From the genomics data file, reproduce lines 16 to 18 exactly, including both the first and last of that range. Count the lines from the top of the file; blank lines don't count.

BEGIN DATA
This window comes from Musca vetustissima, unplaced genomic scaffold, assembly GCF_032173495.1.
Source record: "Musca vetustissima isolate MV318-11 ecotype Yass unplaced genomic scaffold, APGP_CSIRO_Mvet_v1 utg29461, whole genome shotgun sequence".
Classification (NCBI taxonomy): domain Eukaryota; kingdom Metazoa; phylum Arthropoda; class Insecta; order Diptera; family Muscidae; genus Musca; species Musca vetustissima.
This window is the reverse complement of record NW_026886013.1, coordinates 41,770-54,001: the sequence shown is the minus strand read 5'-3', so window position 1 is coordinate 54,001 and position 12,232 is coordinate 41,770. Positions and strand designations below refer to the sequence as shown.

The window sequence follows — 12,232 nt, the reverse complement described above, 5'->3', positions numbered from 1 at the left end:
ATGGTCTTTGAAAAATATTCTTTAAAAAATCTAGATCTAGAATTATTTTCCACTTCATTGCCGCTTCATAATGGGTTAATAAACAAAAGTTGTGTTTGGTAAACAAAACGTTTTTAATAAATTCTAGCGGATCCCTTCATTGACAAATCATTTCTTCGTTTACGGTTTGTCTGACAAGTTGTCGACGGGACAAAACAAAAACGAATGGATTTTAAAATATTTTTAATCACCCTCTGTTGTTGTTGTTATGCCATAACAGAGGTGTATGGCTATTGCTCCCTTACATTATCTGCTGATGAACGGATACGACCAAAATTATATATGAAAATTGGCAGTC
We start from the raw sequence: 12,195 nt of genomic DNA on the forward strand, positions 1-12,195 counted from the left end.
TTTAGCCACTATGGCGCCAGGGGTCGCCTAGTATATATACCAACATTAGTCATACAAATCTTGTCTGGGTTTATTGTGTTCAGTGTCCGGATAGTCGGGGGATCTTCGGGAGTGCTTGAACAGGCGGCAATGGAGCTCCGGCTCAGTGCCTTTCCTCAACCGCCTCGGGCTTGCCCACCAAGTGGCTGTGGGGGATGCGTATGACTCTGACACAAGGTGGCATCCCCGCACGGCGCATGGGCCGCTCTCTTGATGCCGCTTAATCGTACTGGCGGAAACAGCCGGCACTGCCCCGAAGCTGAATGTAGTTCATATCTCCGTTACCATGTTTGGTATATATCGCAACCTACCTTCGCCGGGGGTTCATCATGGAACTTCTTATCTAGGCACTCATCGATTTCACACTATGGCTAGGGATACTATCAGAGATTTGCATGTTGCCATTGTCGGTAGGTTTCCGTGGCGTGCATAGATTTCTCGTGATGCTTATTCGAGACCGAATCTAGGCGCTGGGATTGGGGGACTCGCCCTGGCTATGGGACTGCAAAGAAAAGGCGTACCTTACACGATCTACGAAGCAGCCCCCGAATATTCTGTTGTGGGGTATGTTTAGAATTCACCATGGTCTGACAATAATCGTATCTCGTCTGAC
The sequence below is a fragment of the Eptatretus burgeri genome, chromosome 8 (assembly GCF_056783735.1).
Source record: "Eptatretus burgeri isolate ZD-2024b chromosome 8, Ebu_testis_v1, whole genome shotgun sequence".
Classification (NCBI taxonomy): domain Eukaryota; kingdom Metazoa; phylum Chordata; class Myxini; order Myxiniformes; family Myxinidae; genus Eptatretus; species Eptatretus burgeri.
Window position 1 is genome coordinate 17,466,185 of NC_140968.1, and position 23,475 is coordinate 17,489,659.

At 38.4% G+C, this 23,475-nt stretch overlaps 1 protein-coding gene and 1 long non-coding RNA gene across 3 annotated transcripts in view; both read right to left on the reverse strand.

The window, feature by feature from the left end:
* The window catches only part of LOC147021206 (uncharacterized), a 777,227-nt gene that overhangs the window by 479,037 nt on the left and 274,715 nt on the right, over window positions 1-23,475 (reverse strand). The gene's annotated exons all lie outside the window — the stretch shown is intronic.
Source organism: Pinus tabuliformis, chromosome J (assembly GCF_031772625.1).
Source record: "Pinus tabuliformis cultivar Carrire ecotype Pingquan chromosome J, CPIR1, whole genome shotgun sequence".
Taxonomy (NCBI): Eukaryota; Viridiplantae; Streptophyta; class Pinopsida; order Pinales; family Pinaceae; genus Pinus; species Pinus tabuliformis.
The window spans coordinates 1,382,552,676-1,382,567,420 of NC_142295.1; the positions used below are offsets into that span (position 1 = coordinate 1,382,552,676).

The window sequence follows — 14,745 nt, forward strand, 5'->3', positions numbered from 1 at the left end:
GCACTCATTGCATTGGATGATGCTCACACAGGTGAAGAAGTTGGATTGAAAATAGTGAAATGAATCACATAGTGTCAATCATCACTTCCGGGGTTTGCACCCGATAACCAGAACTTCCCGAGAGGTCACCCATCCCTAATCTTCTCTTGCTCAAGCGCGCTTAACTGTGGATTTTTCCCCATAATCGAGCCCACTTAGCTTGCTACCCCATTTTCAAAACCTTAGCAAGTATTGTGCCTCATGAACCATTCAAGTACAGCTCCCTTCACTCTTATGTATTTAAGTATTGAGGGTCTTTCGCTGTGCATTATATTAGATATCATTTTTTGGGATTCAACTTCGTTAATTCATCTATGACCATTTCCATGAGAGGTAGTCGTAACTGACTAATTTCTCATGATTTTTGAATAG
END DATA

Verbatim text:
Source organism: Pinus tabuliformis, chromosome J (assembly GCF_031772625.1).
Source record: "Pinus tabuliformis cultivar Carrire ecotype Pingquan chromosome J, CPIR1, whole genome shotgun sequence".
Taxonomy (NCBI): Eukaryota; Viridiplantae; Streptophyta; class Pinopsida; order Pinales; family Pinaceae; genus Pinus; species Pinus tabuliformis.